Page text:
The quality of the air in China's urban areas is notoriously poor. And while the country did cut air pollution levels by 4.5 percent last year, this marked the smallest decline since 2013. To help combat the problem, a 328-foot air purification tower, supposedly the biggest in the world, has been built in Xian, in the Shaanxi province of northern China.

As much of Xian's heating relies on coal, the city experiences heavy pollution during the winter months. But one of the scientists working on the tower said it has already resulted in a noticeable improvement in the air quality over an area of 10 square kilometers (3.86 miles), according to the South China Morning Post.

Scientists at the Institute of Earth Environment at the Chinese Academy of Sciences continue to test the tower. The head of research, Cao Junji, said it had produced over 353 million cubic feet of clean air every day since it launched a few months ago.

The system uses the greenhouses around the base of the construction; these suck up the polluted air, which is then heated by solar energy. The hot air rises through the tower and passes through multiple cleaning filters on its way up, before the final, clean result is pumped out the top.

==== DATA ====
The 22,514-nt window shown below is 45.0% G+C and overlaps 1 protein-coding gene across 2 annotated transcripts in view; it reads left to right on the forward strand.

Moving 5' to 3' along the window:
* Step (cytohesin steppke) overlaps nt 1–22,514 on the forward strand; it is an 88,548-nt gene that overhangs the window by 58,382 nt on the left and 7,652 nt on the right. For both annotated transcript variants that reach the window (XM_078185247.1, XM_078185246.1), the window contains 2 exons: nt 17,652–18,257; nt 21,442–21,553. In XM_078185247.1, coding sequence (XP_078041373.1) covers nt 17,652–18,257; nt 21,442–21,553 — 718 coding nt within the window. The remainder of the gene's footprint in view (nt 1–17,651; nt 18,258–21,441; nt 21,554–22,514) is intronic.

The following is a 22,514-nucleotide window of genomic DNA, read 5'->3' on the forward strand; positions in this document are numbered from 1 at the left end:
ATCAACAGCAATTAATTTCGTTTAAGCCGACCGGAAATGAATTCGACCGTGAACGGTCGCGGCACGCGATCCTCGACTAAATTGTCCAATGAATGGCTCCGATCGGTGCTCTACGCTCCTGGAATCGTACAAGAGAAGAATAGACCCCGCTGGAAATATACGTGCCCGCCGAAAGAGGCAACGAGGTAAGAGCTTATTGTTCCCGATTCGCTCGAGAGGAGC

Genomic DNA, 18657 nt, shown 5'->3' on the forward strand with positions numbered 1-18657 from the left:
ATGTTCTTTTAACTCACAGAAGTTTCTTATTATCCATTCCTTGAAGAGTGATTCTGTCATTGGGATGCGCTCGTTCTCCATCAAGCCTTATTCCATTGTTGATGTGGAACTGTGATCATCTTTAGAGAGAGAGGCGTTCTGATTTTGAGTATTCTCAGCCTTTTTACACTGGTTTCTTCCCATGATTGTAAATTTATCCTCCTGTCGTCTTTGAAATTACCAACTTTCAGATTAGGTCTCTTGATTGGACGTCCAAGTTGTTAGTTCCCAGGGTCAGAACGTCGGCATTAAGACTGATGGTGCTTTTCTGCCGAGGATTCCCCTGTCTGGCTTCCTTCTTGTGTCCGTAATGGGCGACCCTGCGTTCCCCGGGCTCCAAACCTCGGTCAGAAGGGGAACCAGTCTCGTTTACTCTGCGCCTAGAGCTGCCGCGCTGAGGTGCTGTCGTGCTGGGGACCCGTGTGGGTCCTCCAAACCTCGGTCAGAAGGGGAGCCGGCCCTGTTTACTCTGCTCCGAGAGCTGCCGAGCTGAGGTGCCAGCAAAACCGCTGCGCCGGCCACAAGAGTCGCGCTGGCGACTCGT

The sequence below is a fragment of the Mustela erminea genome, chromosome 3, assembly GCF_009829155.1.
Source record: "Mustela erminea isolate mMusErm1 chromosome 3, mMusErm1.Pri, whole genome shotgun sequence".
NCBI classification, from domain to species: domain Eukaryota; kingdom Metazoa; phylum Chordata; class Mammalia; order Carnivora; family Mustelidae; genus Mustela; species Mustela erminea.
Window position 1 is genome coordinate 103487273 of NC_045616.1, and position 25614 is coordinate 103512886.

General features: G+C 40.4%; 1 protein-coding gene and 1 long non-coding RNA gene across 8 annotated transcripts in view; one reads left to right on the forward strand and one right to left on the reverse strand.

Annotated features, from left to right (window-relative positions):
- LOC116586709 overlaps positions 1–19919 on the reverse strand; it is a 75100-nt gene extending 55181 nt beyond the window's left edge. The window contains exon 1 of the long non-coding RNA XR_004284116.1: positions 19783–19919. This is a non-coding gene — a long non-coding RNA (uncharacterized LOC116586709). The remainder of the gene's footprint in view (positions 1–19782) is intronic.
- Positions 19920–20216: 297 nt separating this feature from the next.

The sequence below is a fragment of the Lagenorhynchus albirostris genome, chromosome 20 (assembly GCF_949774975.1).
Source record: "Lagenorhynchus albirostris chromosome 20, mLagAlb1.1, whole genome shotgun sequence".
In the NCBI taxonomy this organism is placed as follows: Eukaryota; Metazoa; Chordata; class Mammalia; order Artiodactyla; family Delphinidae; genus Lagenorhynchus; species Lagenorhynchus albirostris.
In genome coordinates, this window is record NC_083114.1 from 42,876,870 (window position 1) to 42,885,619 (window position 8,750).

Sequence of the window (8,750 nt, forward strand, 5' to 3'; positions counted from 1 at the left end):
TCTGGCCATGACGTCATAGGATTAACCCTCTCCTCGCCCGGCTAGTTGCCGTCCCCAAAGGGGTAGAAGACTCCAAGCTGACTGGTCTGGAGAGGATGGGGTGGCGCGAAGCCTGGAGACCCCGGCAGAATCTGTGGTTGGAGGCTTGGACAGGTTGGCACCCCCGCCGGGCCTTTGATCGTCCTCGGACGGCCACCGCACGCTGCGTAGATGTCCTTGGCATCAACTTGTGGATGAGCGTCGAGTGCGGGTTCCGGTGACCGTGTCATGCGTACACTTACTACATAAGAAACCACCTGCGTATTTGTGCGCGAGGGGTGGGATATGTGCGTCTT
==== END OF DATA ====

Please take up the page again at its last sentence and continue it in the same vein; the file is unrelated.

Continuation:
"The tower has no peer in terms of size [...] the results are quite encouraging," said Cao.

The last large smog tower in China ran on electricity powered by coal-fired plants, which defeated its purpose slightly, but the one in Xian requires little power to run. "It barely requires any power input throughout daylight hours. The idea has worked very well in the test run," added Cao.

As large as it is, the tower will be dwarfed by those that Cao and his team aim to build in other Chinese cities. According to a patent they filed in 2014, the full-sized versions will reach 1640 feet into the air, have a 656 diameter, and the greenhouses will cover an area of 11.6 miles.

Image credit: South China Morning Post